I fully agree with both Matt Yglesias and Ezra Klein that Members of Congress are getting bad advice about how to protect themselves in the wake of Tucson. I'm not exactly thrilled about the increased security that's been in place on Capitol Hill (and the rest of Washington, for that matter) over the years...but as Yglesias says, there's a much better case to be made for it, based on both the history of Congress and the consequences of something going wrong.
If, however, Congress wants to do something actually responsible in the aftermath of the attack, what I'd recommend is that they dig out the recommendations of the Continuity of Government Commission, which are gathering dust (including digital dust), and act on them. Tom Mann and Norm Ornstein have been waving their hands and trying to get people to pay attention to their (that is, the commission's) suggestions for almost a decade now, with very minimal results. No surprise; there's very little political mileage to be gained by passing process reforms that have no interest group supporters and, with any luck, would never need to be used anyway. Still, it would be a very good thing for the nation if legal and Constitutional means were in place to deal with various easily imagined emergency situations. First order of business: fix the presidential succession situation (as Yglesias and I have both talked about before, although mine was better titled). The point is that there's a plan ready to go, it seems to me like a solid plan, and a succession of Congresses have ignored it.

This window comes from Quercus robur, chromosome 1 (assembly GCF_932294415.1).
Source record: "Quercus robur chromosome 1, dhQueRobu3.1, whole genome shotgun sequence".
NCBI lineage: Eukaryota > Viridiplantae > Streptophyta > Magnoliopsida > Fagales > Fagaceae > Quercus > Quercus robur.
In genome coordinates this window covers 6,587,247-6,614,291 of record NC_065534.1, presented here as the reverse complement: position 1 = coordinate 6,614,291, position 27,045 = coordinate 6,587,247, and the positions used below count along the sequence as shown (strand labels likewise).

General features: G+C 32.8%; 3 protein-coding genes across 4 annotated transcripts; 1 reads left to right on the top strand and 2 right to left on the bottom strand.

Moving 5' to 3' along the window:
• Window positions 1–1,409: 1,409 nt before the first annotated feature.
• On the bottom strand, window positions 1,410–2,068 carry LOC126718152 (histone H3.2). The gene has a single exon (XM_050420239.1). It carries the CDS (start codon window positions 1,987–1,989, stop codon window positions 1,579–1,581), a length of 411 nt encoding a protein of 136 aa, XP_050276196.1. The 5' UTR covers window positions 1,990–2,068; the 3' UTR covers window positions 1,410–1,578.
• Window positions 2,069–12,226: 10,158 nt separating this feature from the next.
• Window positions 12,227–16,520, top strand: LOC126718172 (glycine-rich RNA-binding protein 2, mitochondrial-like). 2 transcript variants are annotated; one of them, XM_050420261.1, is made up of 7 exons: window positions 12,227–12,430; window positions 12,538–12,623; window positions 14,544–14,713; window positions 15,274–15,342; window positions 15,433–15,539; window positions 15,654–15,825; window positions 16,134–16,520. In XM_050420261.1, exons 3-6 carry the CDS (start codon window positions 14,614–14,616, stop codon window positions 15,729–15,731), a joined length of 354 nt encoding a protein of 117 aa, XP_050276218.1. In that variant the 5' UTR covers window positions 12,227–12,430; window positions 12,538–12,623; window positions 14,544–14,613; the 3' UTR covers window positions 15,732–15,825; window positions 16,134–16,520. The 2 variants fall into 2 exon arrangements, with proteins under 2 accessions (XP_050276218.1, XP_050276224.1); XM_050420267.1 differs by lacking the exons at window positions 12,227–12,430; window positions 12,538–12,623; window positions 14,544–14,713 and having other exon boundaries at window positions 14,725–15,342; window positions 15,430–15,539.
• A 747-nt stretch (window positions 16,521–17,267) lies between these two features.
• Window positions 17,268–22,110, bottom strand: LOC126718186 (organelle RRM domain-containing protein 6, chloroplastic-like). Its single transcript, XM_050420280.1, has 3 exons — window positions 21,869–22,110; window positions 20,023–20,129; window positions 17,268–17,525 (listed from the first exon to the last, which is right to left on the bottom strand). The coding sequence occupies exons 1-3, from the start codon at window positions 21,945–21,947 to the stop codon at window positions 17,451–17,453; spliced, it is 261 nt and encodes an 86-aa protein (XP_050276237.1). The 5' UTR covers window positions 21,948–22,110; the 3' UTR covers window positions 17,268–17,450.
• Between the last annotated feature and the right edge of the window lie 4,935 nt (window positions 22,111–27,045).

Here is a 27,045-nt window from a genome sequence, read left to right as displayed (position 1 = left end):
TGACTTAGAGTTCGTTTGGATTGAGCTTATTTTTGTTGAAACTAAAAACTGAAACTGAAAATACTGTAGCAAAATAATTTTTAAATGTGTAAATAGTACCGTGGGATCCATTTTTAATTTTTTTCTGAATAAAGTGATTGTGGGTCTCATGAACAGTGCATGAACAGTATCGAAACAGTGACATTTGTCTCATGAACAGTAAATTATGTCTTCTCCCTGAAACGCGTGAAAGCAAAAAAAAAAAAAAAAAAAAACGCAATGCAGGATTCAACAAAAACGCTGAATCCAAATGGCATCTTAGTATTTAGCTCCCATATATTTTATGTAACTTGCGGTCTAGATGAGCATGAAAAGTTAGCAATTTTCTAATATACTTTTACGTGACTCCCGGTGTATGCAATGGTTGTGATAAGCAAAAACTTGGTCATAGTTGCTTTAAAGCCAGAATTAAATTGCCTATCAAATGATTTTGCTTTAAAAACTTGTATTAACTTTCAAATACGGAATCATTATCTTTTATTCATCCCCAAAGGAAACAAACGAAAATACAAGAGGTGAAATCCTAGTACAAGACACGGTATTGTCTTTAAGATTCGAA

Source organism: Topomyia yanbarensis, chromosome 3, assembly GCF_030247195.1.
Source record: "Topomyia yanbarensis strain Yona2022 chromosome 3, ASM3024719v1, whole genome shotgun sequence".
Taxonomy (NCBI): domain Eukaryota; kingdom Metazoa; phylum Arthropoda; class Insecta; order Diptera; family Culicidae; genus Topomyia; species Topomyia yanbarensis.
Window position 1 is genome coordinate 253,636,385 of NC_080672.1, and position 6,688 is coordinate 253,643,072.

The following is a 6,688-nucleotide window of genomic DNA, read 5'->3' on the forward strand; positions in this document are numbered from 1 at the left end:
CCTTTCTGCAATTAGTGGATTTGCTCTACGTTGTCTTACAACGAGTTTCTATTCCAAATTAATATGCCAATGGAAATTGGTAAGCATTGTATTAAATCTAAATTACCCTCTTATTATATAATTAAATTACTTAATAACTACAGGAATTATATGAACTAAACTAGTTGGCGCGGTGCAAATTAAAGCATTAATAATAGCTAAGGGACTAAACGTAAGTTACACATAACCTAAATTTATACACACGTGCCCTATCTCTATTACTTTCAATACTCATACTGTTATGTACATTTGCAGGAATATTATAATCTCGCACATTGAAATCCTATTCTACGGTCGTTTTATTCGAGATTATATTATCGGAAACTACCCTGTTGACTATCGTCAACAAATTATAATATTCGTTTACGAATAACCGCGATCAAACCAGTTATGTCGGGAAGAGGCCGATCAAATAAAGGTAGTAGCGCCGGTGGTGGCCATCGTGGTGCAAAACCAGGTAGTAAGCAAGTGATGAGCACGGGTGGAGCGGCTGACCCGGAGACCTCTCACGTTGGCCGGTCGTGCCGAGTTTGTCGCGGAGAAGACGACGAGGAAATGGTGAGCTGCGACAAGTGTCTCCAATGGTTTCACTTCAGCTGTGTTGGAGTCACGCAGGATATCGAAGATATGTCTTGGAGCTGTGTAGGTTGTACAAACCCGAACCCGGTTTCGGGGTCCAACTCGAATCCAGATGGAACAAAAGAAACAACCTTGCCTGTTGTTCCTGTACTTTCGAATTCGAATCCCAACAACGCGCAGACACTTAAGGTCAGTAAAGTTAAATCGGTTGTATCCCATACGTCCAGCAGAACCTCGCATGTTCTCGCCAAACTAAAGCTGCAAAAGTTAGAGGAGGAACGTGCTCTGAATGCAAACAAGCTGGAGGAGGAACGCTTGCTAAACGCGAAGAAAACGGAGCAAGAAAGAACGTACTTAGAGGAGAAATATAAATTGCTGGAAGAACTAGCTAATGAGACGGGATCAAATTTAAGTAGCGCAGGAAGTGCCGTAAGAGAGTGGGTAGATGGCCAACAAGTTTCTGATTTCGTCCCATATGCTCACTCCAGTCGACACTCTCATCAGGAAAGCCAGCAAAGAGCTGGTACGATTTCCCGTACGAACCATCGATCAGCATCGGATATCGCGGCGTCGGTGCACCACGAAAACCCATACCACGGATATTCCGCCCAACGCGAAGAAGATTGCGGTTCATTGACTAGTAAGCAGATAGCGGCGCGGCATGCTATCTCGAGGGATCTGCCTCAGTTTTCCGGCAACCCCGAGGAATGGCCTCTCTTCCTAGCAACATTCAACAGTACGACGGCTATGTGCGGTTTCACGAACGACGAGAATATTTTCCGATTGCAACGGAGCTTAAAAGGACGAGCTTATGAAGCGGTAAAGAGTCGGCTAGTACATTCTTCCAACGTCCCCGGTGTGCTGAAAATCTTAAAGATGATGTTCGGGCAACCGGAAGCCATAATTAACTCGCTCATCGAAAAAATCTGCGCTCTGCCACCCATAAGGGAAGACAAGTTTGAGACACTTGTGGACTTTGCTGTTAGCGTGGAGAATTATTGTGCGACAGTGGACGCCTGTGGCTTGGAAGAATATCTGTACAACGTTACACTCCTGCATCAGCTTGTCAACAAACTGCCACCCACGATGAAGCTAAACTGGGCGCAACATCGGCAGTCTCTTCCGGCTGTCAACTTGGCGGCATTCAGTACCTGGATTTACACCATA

Now, can we get real-life politicians to focus on "what happens in case of a catastrophe to the nation?" rather than "how can I marginally decrease the already small chances of a catastrophe befalling me?" Well, given the situation, we can only hope. What I'll do is to cite anyone who rejects Fortress Congress (especially out in the districts) and takes action on continuity issues as personally courageous, and I'll ask fellow bloggers, political scientists, and pundits to do the same.